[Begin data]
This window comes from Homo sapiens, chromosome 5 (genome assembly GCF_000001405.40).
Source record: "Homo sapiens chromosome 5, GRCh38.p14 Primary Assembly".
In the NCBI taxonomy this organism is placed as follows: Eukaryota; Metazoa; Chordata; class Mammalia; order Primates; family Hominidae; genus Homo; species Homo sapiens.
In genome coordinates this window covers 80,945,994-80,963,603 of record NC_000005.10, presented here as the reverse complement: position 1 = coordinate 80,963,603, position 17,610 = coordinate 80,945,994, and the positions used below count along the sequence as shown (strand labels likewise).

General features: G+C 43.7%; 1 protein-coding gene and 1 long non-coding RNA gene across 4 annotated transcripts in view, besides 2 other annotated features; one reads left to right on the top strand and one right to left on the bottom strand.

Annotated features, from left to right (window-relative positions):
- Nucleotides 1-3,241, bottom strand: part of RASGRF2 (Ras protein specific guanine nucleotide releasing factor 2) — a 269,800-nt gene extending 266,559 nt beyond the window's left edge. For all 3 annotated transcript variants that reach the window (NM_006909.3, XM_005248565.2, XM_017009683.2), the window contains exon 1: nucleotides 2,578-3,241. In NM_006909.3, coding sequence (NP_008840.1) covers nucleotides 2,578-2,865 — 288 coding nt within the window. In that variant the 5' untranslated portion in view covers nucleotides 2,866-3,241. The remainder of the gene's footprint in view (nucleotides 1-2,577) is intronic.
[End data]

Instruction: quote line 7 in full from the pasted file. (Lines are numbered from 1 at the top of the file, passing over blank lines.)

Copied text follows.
- Nucleotides 1-3,241, bottom strand: part of RASGRF2 (Ras protein specific guanine nucleotide releasing factor 2) — a 269,800-nt gene extending 266,559 nt beyond the window's left edge. For all 3 annotated transcript variants that reach the window (NM_006909.3, XM_005248565.2, XM_017009683.2), the window contains exon 1: nucleotides 2,578-3,241. In NM_006909.3, coding sequence (NP_008840.1) covers nucleotides 2,578-2,865 — 288 coding nt within the window. In that variant the 5' untranslated portion in view covers nucleotides 2,866-3,241. The remainder of the gene's footprint in view (nucleotides 1-2,577) is intronic.